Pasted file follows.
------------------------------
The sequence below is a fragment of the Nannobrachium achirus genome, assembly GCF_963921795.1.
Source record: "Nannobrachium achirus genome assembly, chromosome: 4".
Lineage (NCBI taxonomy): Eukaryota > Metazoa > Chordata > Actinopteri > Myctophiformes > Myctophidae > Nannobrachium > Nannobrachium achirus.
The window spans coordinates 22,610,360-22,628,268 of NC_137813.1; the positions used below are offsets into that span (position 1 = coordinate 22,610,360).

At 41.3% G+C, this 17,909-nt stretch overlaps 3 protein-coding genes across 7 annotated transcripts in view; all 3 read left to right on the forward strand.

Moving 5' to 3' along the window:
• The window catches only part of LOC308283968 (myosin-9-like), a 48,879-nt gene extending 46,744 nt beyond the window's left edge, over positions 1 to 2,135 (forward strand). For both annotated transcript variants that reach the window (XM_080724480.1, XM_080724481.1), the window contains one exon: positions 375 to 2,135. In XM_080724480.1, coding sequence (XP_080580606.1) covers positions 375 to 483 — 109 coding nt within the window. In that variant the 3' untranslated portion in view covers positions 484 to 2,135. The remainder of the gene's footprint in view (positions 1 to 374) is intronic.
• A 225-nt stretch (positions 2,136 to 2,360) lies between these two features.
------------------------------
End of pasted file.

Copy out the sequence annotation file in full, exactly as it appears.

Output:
The sequence below is a fragment of the Nannobrachium achirus genome, assembly GCF_963921795.1.
Source record: "Nannobrachium achirus genome assembly, chromosome: 4".
Lineage (NCBI taxonomy): Eukaryota > Metazoa > Chordata > Actinopteri > Myctophiformes > Myctophidae > Nannobrachium > Nannobrachium achirus.
The window spans coordinates 22,610,360-22,628,268 of NC_137813.1; the positions used below are offsets into that span (position 1 = coordinate 22,610,360).

At 41.3% G+C, this 17,909-nt stretch overlaps 3 protein-coding genes across 7 annotated transcripts in view; all 3 read left to right on the forward strand.

Moving 5' to 3' along the window:
• The window catches only part of LOC308283968 (myosin-9-like), a 48,879-nt gene extending 46,744 nt beyond the window's left edge, over positions 1 to 2,135 (forward strand). For both annotated transcript variants that reach the window (XM_080724480.1, XM_080724481.1), the window contains one exon: positions 375 to 2,135. In XM_080724480.1, coding sequence (XP_080580606.1) covers positions 375 to 483 — 109 coding nt within the window. In that variant the 3' untranslated portion in view covers positions 484 to 2,135. The remainder of the gene's footprint in view (positions 1 to 374) is intronic.
• A 225-nt stretch (positions 2,136 to 2,360) lies between these two features.